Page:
Like Digging For Gold a few of the songs on Home, Truths have been floating around for a while but, like the opener, none of them have lost their appeal. Four of the songs here featured on the bands 2011 debut, and although I would’ve preferred a few more new tracks in their place, each is excellent. Fifth track Bets pairs some powerful lyrics with equally powerful instrumentation, rising and falling with graceful life, and when it peaks for a final chorus it presents one of the records defining moments, a rousing climax to a truly sublime piece of music. The Reprieve follows, and what was arguably the stand-out track on Now, Voyager remains one here. It’s incredible, flickering during a calm yet striking verse and then bursting into life for a charged, emphatic chorus which again sees the band deliver something remarkable. It’s also the strongest song lyrically, painting the albums best picture as the second verse features the lines ‘I’m dressed as death and I am taking to the floor / Spreading curses and condemning every reveler I’ve scorned ’til there was bodies, there was music and there was me / I’ll be the beautiful centre to a perfect Halloween’. There’s certainly a vulnerability to the song even in its more dynamic moments, and the same can be said for closer Now, Voyager, which remains one of the best ways to close out an album, epic in every sense of the word as it swells and crashes, emotions building and eventually pouring forth when the record reaches its final crescendo, another highlight on a record devoid of lows as everything seems to come to a head right at the death.
There’s some real weight to a lot of the songs on Home, Truths upon deeper reading, but it’s the albums least burdened track (rivalled with Collapsing) which soars the most, as They’re Young, They’re In Love tells of carefree youth uninhibited, encapsulated exuberantly in a joyous, uplifting chorus. I’m biased considering the song is the second most-played in my iTunes library, but there’s a reason I value it so highly; it’s a purely enjoyable song through and through which still leaves me with a smile three years on. It falls after the more serious You Should Have Known, which tells of a parting of ways and sounds slightly odd preceding a song which preaches some sort of joint escape. As Moloney sings ‘I was just looking for somewhere to waste my time / you should’ve known, you should’ve known’ it’s one of the heavier tracks lyrically, thoughtful and well expressed, featuring some great complementing female vocals which tell it from a different angle as the song enters a calm, cathartic final minute. Much like Vines and Collapsing it shows that The Cape Race don’t need to be loud to be at their best, and it offers a glimpse of painful reality before the jubilance of They’re Young, They’re In Love.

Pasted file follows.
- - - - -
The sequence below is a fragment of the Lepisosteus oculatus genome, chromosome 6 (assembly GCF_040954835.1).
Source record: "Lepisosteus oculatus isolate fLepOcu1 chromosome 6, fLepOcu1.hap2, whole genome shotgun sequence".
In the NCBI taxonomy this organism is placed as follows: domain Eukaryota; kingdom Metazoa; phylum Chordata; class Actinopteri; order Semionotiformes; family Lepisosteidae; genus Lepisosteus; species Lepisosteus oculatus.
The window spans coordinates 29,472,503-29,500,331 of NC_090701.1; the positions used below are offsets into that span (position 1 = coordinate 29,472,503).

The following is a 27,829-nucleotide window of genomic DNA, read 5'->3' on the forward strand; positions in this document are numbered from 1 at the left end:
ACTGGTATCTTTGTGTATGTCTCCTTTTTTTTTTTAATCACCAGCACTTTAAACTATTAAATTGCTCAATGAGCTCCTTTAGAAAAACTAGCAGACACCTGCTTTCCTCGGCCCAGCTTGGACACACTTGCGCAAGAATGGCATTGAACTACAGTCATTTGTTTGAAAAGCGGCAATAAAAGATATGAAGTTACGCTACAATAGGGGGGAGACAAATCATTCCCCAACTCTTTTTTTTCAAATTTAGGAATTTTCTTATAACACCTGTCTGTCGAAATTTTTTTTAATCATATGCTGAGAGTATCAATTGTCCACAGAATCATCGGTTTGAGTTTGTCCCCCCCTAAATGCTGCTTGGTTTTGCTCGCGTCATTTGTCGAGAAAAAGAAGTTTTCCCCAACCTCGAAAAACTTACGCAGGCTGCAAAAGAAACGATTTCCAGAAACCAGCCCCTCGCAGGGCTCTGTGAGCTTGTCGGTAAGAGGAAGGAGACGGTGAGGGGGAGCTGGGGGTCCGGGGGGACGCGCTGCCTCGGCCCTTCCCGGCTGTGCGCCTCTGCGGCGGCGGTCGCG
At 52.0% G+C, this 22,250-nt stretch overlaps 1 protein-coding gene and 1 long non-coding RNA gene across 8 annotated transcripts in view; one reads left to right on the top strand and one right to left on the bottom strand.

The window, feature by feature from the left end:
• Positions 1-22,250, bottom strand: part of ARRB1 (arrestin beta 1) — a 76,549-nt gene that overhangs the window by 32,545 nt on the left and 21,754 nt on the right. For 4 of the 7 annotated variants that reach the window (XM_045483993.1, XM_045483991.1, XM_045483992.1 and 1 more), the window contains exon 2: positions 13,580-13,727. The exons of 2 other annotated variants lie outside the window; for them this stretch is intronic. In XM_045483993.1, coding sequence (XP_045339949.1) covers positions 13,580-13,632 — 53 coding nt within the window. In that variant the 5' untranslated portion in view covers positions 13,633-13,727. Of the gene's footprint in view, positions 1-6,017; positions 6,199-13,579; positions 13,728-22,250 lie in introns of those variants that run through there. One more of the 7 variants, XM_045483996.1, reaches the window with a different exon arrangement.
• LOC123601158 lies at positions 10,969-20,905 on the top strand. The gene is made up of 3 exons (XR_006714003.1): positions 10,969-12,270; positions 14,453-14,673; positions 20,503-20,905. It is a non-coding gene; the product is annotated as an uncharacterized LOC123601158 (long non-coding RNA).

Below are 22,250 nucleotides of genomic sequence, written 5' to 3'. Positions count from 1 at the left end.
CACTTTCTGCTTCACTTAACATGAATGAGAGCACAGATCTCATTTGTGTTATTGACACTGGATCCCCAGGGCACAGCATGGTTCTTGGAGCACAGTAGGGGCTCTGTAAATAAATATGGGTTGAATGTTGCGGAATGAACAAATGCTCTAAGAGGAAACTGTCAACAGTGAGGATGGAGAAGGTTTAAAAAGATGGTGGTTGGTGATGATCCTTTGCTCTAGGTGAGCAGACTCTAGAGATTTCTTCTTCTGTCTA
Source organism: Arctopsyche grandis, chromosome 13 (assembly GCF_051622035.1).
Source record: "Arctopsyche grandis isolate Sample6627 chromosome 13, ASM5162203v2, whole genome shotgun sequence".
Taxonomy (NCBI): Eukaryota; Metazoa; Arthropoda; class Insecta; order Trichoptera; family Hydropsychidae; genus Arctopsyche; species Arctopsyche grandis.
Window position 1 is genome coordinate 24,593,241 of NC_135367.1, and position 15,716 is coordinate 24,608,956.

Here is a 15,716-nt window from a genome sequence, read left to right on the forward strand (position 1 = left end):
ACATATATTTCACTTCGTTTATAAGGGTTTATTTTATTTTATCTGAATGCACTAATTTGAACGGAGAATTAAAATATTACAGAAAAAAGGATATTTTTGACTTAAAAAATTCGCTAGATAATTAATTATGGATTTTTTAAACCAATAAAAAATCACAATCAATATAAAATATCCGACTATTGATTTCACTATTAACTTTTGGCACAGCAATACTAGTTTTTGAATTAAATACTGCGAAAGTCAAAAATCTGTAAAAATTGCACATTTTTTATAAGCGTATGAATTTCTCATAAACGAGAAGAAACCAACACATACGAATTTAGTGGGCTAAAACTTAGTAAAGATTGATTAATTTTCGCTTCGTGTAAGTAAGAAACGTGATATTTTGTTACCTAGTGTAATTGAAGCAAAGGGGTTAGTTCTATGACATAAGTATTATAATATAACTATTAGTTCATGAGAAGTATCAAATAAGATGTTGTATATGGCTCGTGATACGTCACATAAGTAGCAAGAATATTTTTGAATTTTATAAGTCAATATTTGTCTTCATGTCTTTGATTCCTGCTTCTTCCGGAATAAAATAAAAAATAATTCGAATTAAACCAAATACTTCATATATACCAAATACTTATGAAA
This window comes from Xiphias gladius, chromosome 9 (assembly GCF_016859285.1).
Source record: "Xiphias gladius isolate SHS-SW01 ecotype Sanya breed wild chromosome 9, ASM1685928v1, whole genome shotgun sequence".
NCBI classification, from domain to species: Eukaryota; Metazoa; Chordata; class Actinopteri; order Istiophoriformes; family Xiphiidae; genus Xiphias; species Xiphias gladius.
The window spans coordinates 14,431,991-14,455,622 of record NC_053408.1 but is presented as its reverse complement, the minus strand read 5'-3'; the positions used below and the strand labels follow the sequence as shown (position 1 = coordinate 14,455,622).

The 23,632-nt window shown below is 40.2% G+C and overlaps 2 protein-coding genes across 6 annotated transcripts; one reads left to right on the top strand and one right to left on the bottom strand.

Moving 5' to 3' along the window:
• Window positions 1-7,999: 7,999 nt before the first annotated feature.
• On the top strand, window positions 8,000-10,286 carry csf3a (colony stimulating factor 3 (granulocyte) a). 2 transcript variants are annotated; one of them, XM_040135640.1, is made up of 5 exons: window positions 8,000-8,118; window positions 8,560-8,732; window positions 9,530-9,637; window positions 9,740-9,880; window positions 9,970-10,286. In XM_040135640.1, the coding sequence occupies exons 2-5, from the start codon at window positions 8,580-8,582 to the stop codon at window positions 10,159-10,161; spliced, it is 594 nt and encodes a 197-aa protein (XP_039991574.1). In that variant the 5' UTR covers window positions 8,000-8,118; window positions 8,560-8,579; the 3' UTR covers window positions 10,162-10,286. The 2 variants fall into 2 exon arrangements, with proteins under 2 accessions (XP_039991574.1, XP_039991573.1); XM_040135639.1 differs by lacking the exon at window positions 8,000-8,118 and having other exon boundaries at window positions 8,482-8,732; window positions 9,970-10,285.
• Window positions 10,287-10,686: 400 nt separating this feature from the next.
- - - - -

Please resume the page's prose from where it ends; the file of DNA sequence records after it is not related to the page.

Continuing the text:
The deluxe edition of the record features the two Now, Voyager songs which didn’t make the standard edition (Barcelona and Little Whites), as well as an alternate version of Bets, which is an interesting, albeit slightly underwhelming take on the original. Whereas the two tracks preceding it are traditionally boisterous the deluxe edition’s closer is a chilled, almost a capella remix of sorts as Moloney’s vocals ring out over starry electronics and mellow drums. It half works, and half doesn’t, but it’s a charming spin on a long-time favourite which displays an entirely different side to the band’s music. If you’ve yet to enjoy Now, Voyager then the deluxe edition of Home, Truths is an absolute must, but if you’re already familiar with it then the alternate version of Bets might not be enough to necessarily sway you.
Overall, Home, Truths is almost everything I wanted it to be, and as a whole I expect it’ll be one of the best rock records I hear this year, particularly from a British band. It’s fair to say that The Cape Race remain one of the hottest prospects emerging in the scene, and their debut LP is bold and dynamic, an absorbing listen which fires (and excels) on numerous fronts, building on Now, Voyager, mixing in some new and interesting ideas whilst keeping everything which made that release so endearingly entertaining.
Listen to: Digging For Gold, You Should Have Known, Now, Voyager
You can pick Home, Truths up from iTunes here and stream it below.